The results of this study indicated that age, BMI, and TG level were elevated in the EH+OSAHS group, compared with that in the EH group, which was in agreement with the findings of previous studies [19]. It is well known that age is a risk factor of OSAHS occurrence. With the increase of age, the prevalence and severity of OSAHS increases [20]. In addition, the findings could be associated with the ethnical differences in susceptibility to age increase. Dyslipidemia is a common disease in patients with obstructive sleep apnea. Our studies have shown that in patients with OSAHS, elevation of TG level and reduction of HDL-C level were frequently observed [19]. Studies have also demonstrated that OSAHS-relevant TG elevation could be associated with ethnicity and is determined by genetic factors [21]. Obesity and OSAHS share various common comorbidities and have significant influences on cardiovascular and endocrine systems. Our previous studies have shown that in patients with hypertension, BMI elevation could increase the occurrence of OSAHS. The associations among dyslipidemia, inflammatory markers, apnea-hypopnea index, and BMI have already been demonstrated [22], and OSAHS could increase the incidence of cardiovascular events in patients with obesity [23]. Carratù et al [24] reported that, inconsistent with apnea-hypopnea index, a higher BMI in patients with OSA was closely associated with the risk of cardiovascular diseases. Therefore, obesity and OSAHS could be not only independent risk factors that play roles in the occurrence and progression of such diseases, but could also interact with each other by a more sophisticated mode than only additive or subordinative effects.

The present study revealed significant differences in the distribution of the rs10518289 genotype, dominant genes (CC/CG+GG), and recessive model (GG/CG+CC) between patients with hypertension and OSAHS and those with simple hypertension. Logistic regression analysis indicated that the CG+GG genotype of rs10518289 could be an independent risk factor for an independent risk factor for the co-occurrence of hypertension and OSAHS. The possible mechanisms underlying this phenomenon are as follows. (1) Intermittent hypoxia stimulation enhances vascular TRPC3 expression. TRPC3 acts upstream of the calcium/calmodulin-dependent protein kinase-nuclear factor of activated T-cell signaling pathway. Activated calcium/calmodulin-dependent protein kinase phosphatase dephosphorylates and activates nuclear factor of activated T cells, which then translocates to the nucleus and further promotes TRPC3 gene transcription, leading to persistent expression. Excessive intracellular calcium concentration causes persistent myocardial cell contractions and excessive proliferation, thereby increasing peripheral resistance and elevating blood pressure [25]. (2) Intermittent hypoxia stimulation augments mitochondrial TRPC3 expression in vascular tissues. TRPC3 promotes mitochondrial calcium uptake, reactive the generation of reactive oxygen species generation and vascular constriction, thus raising blood pressure [26]. (3) Hypoxia-inducible factor-1 is one of the biomarkers for diagnosing OSAHS. TRPC3 participates in hypoxia-inducible factor-1-induced smooth muscle cell proliferation, contributing to increased blood pressure [27]. Finally, (4) intermittent hypoxemia and circadian rhythm disruption regulate TRPC3, potentially mediating the transforming growth factor-β (TGF-β)/Smad signaling pathway involvement in the co-occurrence of OSHAS and hypertension [28,29]. A study conducted by Wang et al showed that the TRPC3 gene polymorphism (rs111887471) is associated with sleep-related blood pressure regulation [30]. Although the studied gene locus differs from ours, both studies suggest that TRPC3 variations can play a role in sleep-related blood pressure regulation.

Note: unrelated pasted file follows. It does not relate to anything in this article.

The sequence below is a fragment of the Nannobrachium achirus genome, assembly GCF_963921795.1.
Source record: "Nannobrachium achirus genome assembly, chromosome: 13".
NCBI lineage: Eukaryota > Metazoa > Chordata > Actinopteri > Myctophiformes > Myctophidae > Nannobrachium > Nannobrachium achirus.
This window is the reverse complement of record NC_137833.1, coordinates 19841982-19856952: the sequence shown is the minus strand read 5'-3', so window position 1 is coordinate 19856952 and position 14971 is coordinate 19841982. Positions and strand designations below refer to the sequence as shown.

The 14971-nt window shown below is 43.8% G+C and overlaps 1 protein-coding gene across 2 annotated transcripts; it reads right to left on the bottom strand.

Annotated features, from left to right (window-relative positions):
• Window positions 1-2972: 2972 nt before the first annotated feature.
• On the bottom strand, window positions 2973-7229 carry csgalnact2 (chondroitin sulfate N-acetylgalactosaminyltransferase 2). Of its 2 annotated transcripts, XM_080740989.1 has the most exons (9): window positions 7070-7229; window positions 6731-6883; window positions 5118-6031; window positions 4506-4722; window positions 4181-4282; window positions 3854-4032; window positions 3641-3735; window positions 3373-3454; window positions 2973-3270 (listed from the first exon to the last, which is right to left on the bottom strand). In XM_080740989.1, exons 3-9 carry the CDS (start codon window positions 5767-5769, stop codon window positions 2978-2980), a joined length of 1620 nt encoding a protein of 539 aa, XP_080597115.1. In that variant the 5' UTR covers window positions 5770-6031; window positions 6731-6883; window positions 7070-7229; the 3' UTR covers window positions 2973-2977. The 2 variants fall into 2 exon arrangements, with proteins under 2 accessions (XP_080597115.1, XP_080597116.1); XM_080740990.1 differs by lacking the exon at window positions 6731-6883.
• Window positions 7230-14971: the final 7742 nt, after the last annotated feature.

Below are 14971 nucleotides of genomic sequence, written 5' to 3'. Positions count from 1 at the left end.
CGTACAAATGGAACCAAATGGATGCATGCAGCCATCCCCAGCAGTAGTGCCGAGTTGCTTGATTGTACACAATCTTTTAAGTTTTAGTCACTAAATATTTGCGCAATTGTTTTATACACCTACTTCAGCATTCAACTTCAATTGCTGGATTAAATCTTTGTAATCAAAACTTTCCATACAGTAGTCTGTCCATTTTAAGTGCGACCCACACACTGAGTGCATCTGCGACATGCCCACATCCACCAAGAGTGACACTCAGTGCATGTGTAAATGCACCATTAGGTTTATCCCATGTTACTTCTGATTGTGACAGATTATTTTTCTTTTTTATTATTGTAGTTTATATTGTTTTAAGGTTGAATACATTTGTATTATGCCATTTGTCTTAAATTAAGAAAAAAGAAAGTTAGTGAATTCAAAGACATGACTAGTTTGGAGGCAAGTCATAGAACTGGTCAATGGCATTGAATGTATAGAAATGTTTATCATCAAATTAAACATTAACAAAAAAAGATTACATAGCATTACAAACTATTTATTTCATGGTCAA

The results of the current study revealed that the interaction between the CG+GG genotype of TRPC3 (rs10518289) and obesity was not associated with the occurrence of OSAHS, indicating that their influences on OSAHS occurrence in patients with hypertension could be independent.

There were several limitations in this study. For instance, we did not deeply investigate the exact pathogenic mechanisms of TRPC3 in the occurrence of OSAHS in patients with essential hypertension. Also, no healthy control group was involved in this study. The findings of this study need to be further validated via additional large-scale studies.


In conclusion, this study demonstrated that TRPC3 gene polymorphism was associated with the incidence of OSAHS in patients with essential hypertension, and the CC genotype of rs10518289 in TRPC3 gene could be a protective genetic marker of OSAHS. Age and BMI may be risk factors, and the CG+GG genotype at rs10518289 may be a risk genetic marker of OSAHS in patients with essential hypertension. The findings of this study enhanced understanding about mechanisms underlying the occurrence of OSAHS in patients with essential hypertension and provided a reliable foundation for exploring the pathogeneses of OSAHS occurrence in these patients.


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Medical Science Monitor eISSN: 1643-3750